The NME faced “ongoing losses” prior to publisher Time Inc UK’s decision to stop printing the free weekly magazine from this Friday.
Staff face the threat of redundancy as a result of the switch in focus to the “digital space” with consultations now underway, although a spokesperson said it was too early to say how many would be affected.
NME has 17 editorial staff, including full-time freelancers, and six commercial staff.
A spokesperson said: “The market conditions meant that, [with] the print production costs and distribution costs, we were facing ongoing losses. That’s the reason it wasn’t viable [as a magazine].
“Although we anticipated the increased revenues we would get from the ad market, they did not increase to the levels that we originally forecast over the two-and-a-half year period that it was a free title.”
They added: “We didn’t see the market conditions improving.”
Staff whose positions are affected by the print closure could be found roles on other titles owned by Time Inc UK as part of the consultation process.
Press Gazette understands staff only found out about the closure yesterday and would have been working on content for the following week’s issue.
Time Inc UK, which last week was sold to a private equity firm for an undisclosed sum, has said it is now focusing “effort and investment” in digital to secure the brand’s future.
It will continue to publish content at NME.com and is launching a number of new services, including Internet radio station NME Audio.
According to the latest ABC circulation figures, NME distributed 289,432 copies a week. It also claims to have more than 13m global unique users per month, including 3m in the UK.
Following the announcement of the closure yesterday, reported by Press Gazette, tributes to the NME have poured in from musicians and journalists
Spandau Ballet singer Gary Kemp called the magazine his “bible” and said that it gave him an “identity”.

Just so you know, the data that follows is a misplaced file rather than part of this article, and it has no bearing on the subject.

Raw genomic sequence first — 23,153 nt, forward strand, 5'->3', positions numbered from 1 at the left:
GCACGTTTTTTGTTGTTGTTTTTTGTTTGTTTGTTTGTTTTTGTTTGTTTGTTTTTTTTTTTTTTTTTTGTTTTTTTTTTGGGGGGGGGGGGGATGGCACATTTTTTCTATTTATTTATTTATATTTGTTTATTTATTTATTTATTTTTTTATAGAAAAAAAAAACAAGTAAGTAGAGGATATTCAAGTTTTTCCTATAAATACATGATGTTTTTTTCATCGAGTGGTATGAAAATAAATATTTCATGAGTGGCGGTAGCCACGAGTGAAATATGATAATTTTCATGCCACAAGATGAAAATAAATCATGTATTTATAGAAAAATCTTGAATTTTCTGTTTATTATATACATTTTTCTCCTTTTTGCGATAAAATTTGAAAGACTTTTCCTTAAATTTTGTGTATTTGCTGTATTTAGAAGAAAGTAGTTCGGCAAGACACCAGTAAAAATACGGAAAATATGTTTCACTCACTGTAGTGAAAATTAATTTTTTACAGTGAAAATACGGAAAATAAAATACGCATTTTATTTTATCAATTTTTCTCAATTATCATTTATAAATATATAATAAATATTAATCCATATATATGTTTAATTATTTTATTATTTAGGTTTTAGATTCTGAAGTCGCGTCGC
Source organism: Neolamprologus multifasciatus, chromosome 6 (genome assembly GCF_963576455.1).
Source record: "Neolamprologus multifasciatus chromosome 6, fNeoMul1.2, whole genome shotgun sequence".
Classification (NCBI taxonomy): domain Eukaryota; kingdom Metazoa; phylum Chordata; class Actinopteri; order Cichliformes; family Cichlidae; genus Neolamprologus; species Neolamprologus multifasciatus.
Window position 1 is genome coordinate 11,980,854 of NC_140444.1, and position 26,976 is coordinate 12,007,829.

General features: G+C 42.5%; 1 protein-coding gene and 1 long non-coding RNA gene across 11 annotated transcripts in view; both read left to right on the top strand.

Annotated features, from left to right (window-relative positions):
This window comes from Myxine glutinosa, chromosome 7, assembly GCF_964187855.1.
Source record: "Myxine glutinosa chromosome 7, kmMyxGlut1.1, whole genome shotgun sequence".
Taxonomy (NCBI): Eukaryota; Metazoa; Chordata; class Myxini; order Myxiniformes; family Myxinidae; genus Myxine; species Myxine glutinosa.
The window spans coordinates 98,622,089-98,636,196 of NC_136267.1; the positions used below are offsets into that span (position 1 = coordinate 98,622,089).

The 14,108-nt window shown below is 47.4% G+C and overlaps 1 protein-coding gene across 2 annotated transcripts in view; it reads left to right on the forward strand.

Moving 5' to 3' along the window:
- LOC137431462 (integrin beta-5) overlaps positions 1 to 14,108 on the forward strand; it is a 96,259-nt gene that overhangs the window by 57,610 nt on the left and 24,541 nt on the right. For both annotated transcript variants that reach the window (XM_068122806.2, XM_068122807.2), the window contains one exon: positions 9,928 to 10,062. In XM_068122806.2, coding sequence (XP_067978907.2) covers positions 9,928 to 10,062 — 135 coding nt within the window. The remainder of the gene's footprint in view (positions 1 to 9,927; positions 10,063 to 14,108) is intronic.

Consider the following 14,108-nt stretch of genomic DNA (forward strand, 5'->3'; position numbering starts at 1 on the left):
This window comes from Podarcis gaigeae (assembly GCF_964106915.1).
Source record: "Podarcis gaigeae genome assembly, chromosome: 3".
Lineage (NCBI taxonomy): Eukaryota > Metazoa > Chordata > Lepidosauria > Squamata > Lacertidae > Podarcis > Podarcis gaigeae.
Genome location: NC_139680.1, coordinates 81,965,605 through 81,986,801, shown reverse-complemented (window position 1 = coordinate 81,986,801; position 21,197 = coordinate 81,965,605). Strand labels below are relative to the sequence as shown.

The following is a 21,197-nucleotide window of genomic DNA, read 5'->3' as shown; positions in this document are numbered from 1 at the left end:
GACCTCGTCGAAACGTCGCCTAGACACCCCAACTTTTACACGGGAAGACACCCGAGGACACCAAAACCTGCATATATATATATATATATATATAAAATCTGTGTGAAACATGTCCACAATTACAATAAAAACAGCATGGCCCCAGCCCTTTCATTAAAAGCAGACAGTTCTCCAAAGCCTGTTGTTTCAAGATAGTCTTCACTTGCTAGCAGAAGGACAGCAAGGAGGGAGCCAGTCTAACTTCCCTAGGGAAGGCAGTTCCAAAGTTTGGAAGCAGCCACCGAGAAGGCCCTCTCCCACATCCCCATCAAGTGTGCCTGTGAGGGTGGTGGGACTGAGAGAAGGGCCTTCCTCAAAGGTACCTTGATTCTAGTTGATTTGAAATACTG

He tweeted: “In the 80s I made out I hated you but was thrilled when I made the cover. The inky press are dead, I said, but now you really are I’m sad.”
Danny Baker, who wrote regularly for the NME, added: “The NME never once asked me where I studied. Or what certificates I had. Or where I saw myself in five years.
“They just sent you to see some band and asked for 400 words on them. If they liked it they’d give you an album to review. Next thing you know you’re in New York.”
Ex-NME writers Tony Parsons and David Quantick wrote affectionate columns in the Sun and Telegraph respectively, whilst Guardian head rock and pop critic Alexis Petridis wrote that that the magazine’s “narrow musical focus in its later years doomed it to irrelevance”.
He said: “As it is, NME finds itself exiting the stage mourned exclusively by people old enough to remember a time when it seemed important. Sad to say, it seems unlikely you’ll find an 18-year-old in 2018 who cares much whether it exists or not.”
Other reactions from Twitter included:
I am sad that some terminally unemployed bozo with 1 O Level won’t be able to have their life saved, as mine was starting at NME in 1993. However, I still believe in print, paid for, and made with care. I hope someone smart sees this as a gap to be filled.
— Ted Kessler (@TedKessler1) March 7, 2018
For what it's worth, I know the exact day the @nme went into decline. The day it started being a paid admirer of the music business, rather than a slightly deranged mate of music fans everywhere.
— Danny Kelly (@dannykellywords) March 7, 2018
Just heard about NME no longer in print as much as I had my ups n downs with them I always kept an eye on things through them as you were LG
— Liam Gallagher (@liamgallagher) March 7, 2018
good riddance the NME print edition and all that it represented. the world just got a tiny bit more multicultural. welcome everyday people saying wild shit on twitter
— Mike Skinner (@mikeskinnerltd) March 7, 2018